New Police Program Gets Addicts Treatment Instead of Arresting Them

Whitney Webb | True Activist

Drug addiction in America is an ever-growing epidemic and a “war” that we are losing. Throwing addicts in jail has proven ineffective given the nature of drug addiction and so hundreds of police departments around the US have started using drug treatment as an alternative to imprisonment.




For instance, the Gloucester County Police Department in Massachusetts has created a revolutionary new policing strategy called the Angel program, aimed at getting addicts the help they need, instead of putting them in handcuffs.

This program has had so much success that it has turned heads and convinced other law enforcement departments to follow their lead.

The nature of drug addiction is difficult to understand for many people. Many assume that people who consume drugs lack moral discipline or will power, and that they can stop using drugs whenever they decide to.

With this mentality, people look at drug users as criminals or simply a bad element of society that should be locked up and forgotten. Yet, this is not the case for much of the drug consuming population. As a matter of fact, most people use drugs for the first time when they are just teenagers.





There were over 2.8 million new users of illicit drugs in 2013, which comes to 7,800 new users per day. Over half (54.1 percent) were under 18 years of age.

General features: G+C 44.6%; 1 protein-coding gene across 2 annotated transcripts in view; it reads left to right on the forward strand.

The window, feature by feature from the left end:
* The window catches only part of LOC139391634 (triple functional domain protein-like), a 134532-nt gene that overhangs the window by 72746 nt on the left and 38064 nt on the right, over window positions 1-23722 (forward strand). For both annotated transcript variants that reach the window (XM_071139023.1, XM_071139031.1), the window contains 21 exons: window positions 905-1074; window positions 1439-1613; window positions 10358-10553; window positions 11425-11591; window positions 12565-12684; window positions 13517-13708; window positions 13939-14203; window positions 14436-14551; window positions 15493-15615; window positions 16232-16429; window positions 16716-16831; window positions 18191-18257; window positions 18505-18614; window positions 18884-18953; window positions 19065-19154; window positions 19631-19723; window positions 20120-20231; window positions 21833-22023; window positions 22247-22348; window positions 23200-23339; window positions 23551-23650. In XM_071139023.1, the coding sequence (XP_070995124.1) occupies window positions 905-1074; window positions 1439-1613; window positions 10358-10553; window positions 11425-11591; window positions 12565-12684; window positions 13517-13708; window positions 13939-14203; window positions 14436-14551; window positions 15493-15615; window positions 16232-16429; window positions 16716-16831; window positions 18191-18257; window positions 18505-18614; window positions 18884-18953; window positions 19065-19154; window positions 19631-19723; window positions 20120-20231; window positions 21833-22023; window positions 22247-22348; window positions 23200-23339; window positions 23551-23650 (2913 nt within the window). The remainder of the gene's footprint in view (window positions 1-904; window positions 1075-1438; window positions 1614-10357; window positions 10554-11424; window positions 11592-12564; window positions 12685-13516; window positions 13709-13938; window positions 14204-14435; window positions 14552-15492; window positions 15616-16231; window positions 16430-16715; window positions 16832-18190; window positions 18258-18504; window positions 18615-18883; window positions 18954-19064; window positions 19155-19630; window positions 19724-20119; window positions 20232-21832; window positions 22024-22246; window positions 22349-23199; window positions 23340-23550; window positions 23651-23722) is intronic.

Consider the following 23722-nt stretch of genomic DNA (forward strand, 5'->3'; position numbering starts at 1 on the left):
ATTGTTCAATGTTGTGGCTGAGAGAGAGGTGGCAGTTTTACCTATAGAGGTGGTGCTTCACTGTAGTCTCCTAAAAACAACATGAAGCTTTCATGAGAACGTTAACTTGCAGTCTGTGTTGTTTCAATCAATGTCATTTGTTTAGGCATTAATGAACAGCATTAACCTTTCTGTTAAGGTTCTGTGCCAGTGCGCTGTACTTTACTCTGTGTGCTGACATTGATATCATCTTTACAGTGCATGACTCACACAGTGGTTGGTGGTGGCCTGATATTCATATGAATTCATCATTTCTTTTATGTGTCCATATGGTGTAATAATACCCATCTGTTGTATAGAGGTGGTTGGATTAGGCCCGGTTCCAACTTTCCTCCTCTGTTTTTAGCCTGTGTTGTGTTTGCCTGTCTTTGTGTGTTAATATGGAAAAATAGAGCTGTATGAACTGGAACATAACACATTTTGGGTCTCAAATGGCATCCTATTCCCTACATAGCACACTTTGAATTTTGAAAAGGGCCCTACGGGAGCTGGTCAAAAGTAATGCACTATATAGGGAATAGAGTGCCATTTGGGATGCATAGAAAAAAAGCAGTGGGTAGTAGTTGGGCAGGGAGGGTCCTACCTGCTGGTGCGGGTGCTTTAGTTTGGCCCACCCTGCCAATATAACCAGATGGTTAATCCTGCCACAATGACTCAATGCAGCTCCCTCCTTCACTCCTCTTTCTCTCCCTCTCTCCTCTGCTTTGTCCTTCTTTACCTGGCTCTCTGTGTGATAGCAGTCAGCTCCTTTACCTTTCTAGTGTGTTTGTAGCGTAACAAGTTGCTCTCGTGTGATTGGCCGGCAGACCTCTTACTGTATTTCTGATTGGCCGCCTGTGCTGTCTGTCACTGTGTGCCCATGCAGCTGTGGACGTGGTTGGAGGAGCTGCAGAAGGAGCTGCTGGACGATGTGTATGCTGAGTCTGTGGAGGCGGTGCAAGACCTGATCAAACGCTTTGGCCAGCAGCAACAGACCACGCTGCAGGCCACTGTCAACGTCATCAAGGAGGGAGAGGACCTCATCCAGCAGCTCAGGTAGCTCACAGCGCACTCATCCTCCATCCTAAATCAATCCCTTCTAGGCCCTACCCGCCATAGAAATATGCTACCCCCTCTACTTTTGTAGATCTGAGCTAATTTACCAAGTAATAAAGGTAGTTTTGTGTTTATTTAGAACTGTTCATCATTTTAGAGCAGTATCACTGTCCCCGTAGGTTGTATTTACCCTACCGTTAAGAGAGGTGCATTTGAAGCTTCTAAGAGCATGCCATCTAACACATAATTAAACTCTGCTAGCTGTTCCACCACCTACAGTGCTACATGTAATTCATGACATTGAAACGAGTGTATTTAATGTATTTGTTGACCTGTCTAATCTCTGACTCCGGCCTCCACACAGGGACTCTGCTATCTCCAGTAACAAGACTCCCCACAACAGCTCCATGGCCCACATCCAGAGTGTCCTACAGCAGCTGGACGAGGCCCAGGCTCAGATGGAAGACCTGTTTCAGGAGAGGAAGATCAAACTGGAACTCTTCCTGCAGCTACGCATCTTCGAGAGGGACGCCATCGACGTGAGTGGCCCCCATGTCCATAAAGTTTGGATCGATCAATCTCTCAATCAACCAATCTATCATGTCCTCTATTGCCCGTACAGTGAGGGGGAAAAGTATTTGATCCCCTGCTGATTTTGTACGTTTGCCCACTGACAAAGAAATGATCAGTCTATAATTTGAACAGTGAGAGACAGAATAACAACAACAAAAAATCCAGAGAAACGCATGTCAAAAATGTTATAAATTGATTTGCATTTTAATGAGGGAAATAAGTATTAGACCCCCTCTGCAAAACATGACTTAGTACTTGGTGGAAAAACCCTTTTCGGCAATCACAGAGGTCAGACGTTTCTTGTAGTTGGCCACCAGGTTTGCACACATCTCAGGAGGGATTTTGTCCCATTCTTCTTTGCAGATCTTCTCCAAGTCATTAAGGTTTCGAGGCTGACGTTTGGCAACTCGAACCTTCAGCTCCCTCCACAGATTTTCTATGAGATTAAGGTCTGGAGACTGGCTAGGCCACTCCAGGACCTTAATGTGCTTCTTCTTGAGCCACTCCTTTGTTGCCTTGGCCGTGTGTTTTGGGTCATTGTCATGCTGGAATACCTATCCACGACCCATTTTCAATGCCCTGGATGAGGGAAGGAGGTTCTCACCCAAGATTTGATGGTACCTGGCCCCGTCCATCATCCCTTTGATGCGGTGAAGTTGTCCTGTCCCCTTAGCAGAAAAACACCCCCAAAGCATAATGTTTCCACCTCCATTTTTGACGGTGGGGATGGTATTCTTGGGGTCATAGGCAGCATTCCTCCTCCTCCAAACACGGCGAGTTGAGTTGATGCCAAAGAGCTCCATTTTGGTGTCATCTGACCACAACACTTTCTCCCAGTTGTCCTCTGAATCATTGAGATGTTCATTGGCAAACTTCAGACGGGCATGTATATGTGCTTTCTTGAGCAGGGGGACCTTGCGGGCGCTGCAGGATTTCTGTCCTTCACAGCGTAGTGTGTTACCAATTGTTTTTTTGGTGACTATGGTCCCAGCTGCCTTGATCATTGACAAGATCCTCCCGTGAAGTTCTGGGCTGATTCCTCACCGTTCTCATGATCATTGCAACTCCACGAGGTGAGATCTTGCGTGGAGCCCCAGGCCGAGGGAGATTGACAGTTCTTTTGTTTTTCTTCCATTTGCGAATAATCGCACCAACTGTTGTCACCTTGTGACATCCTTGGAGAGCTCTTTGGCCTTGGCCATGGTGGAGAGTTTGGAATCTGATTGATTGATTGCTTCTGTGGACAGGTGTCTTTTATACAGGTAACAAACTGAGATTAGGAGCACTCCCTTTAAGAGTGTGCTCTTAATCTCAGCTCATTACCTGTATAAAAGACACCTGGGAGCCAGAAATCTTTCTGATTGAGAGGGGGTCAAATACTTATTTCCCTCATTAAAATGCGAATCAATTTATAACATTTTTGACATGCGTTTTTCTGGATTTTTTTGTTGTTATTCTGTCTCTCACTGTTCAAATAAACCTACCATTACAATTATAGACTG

Many prestigious colleges are even set in high drug trafficking zones, causing many college students to be exposed to “hard” drugs at a young age. Many of these drugs are extremely powerful, fogging the mind of the user. Some of these users claim to have lost control, committing crimes to buy the drug, selling their belongings, or even resorting to prostitution.

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Filming Cops
Filming Cops 2390 posts

Filming Cops was started in 2010 as a conglomerative blogging service documenting police abuse. The aim isn’t to demonize the natural concept of security provision as such, but to highlight specific cases of State-monopolized police brutality that are otherwise ignored by traditional media outlets.

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